If you want to prevent certain people from voting, you’ve got a lot of options. Some are legal; some are not. Most of us are familiar with the proliferating tactic of requiring photo IDs that may be hard to get for certain parts of the population [mostly low-income and most often Democratic voters]. Alongside that strategy is the one we saw most recently, in the 2016 Arizona Democratic primary. That’s where the director of elections, in an supposedly cost-cutting move, reduced the number of polling places in Maricopa County, from 600 to 20.
But there are a lot more tactics to choose from. Here’s a brief roundup, gleaned from Wikipedia, of some other dirty-tricks, voter-suppression tactics in play in recent years.
In the 2002 New Hampshire Senate election phone jamming scandal, Republican officials attempted to reduce the number of Democratic voters by paying professional telemarketers in Idaho to make repeated hang-up calls to the telephone numbers used by the Democratic Party’s ride-to-the-polls phone lines on election day. By tying up the lines, voters seeking rides from the Democratic Party would have more difficulty reaching the party to ask for transportation to and from their polling places
In the 2004 presidential election,
Allegations surfaced in several states that a private group, Voters Outreach of America, which had been empowered by the individual states, had collected and submitted Republican voter registration forms while inappropriately discarding voter registration forms where the new voter had chosen to register with the Democratic Party. Such people would believe they had registered to vote, and would only discover on election day that they were not registered and could not cast a ballot.
Four employees of the John Kerry campaign were convicted of slashing the tires of 25 vans rented by the Wisconsin state Republican Party which were to be used for driving Republican voters and monitors to the polls. At the campaign workers’ sentencing, Judge Michael B. Brennan told the defendants, “Voter suppression has no place in our country. Your crime took away that right to vote for some citizens.”
In the Virginia Senate election
- Democratic voters received calls incorrectly informing them voting will lead to arrest.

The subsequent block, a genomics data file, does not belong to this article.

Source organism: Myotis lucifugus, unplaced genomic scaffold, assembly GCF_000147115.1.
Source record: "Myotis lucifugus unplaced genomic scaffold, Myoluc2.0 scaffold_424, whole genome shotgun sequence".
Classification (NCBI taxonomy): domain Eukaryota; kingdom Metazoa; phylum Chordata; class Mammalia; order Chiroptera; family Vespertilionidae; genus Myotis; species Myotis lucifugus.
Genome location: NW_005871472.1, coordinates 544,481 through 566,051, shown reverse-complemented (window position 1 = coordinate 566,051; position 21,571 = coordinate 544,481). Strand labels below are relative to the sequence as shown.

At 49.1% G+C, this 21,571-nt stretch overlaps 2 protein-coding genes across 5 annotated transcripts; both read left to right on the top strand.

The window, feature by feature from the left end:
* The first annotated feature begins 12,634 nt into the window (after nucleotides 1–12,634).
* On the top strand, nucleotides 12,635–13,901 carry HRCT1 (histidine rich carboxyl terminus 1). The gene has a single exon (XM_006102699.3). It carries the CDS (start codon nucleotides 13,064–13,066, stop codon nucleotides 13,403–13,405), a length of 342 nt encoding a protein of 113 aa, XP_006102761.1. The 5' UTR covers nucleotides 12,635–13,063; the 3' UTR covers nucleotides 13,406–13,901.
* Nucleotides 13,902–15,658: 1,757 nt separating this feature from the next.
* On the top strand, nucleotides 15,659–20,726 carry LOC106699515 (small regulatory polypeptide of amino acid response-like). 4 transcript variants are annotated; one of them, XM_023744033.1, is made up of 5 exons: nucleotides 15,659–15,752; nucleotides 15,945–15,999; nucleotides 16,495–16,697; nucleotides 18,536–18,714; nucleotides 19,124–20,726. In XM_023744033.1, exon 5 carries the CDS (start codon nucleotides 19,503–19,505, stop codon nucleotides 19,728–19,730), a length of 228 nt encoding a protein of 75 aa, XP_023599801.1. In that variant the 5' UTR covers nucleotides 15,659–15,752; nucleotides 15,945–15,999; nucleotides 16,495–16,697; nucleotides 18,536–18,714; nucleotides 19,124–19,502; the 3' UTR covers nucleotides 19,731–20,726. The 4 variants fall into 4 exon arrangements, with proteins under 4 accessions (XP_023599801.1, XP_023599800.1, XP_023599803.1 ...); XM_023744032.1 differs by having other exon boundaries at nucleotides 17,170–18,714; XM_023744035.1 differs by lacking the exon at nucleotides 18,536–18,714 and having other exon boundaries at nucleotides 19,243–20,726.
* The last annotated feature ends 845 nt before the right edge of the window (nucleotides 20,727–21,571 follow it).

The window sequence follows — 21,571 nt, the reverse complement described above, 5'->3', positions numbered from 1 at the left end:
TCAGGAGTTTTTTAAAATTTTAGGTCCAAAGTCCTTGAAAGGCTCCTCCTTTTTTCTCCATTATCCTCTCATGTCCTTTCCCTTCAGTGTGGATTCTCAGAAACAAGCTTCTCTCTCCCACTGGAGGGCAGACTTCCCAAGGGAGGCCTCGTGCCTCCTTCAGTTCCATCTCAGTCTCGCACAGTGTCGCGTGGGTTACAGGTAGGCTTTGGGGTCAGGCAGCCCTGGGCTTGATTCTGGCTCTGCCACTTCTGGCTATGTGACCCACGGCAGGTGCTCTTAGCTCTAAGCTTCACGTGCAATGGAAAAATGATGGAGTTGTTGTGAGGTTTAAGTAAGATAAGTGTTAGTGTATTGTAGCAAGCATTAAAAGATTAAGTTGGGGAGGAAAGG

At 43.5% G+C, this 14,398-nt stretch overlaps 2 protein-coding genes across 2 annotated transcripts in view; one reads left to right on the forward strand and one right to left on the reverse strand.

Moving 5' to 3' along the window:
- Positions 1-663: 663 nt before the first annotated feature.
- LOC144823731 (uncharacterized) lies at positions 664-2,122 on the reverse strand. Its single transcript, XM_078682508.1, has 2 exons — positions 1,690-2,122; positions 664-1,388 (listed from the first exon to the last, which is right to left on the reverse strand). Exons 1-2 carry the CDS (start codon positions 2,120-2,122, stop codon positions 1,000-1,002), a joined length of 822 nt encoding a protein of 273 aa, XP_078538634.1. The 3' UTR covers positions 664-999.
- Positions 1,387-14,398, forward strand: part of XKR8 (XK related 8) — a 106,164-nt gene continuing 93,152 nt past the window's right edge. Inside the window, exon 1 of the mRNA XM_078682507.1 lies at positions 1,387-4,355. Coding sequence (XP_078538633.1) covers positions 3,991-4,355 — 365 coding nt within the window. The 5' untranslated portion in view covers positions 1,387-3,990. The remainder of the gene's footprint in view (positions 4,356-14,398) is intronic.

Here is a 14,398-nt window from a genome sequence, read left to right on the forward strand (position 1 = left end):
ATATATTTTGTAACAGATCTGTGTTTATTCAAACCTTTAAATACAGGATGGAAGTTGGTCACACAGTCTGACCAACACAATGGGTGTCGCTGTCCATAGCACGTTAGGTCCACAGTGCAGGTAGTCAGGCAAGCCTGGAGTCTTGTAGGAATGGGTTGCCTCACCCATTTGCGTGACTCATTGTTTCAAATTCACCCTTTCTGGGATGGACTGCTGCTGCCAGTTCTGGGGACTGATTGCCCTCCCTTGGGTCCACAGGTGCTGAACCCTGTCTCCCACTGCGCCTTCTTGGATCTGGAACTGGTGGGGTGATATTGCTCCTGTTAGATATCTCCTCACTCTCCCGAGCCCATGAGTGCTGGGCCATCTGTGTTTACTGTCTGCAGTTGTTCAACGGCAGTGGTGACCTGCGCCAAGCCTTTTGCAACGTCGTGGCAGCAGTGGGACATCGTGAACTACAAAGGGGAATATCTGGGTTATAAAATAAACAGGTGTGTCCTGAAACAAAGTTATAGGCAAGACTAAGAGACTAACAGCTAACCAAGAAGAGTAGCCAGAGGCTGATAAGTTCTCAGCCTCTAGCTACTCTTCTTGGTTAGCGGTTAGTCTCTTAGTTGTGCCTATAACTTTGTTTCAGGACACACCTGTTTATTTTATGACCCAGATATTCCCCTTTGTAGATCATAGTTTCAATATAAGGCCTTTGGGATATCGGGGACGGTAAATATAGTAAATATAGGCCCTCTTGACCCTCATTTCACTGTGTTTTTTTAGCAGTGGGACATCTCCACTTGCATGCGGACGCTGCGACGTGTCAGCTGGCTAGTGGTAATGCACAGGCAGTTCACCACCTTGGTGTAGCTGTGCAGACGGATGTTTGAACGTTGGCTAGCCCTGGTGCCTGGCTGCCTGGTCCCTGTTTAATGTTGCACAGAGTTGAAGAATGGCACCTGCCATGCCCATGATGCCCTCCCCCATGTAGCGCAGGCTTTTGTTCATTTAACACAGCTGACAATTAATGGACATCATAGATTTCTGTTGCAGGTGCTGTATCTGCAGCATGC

- Widespread calls fraudulently claiming to be “[Democratic Senate candidate Jim] Webb Volunteers,” falsely telling voters their voting location had changed.
- Fliers paid for by the Republican Party, stating “SKIP THIS ELECTION” that allegedly attempted to suppress African-American turnout.
In Michigan, the Republican party used a “caging scheme,” in which the party planned to use home foreclosure lists to challenge voters still using their foreclosed home as a primary address at the polls. The Obama campaign sued, and a Federal Appeals court ordered the reinstatement of 5,500 voters wrongly purged from the voter rolls.
In Montana, the Republican Lieutenant Governor accused the Montana Republican Party of engaging in a similar voter caging scheme, to purge 6,000 voters from three counties that trend Democratic. The purges included war veterans and active duty soldiers.
In Wisconsin, the Republican Party attempted to have all 60,000 voters in the heavily Democratic city of Milwaukee who had registered since January 1, 2006, deleted from the voter rolls. The requests were rejected by the Milwaukee Election Commission.
In the Maryland gubernatorial election , the campaign of Republican candidate Bob Ehrlich hired a consultant who advised that “the first and most desired outcome is voter suppression”, in the form of having “African-American voters stay home.” To that end, the Republicans placed thousands of Election Day robocalls to Democratic voters, telling them that the Democratic candidate, Martin O’Malley, had won, although in fact the polls were still open for some two more hours. The Republicans’ call, worded to seem as if it came from Democrats, told the voters, “Relax. Everything’s fine. The only thing left is to watch it on TV tonight.” The calls reached 112,000 voters in majority-African American areas.
And these are just the most egregious examples that received press attention. No doubt, there are many more schemes at play. I personally witnessed an example while serving as an election judge in the 2012 presidential election. The judge sitting next to me kept insisting that voters [who had already been checked in at the ID station] had to show HER their photo ID [which is not required in my state]. Then, she called her party supervisor [Republican] to complain that “they’re letting people vote here without photo ID.” [Her supervisor, to his credit, explained that photo ID was not required.] But she continued to do her best to suppress as many voters as possible.
How many other small-bore attempts like that one are happening? Apparently, for some people intent on cheating people out of their right to vote, there are no tactics too petty or sneaky.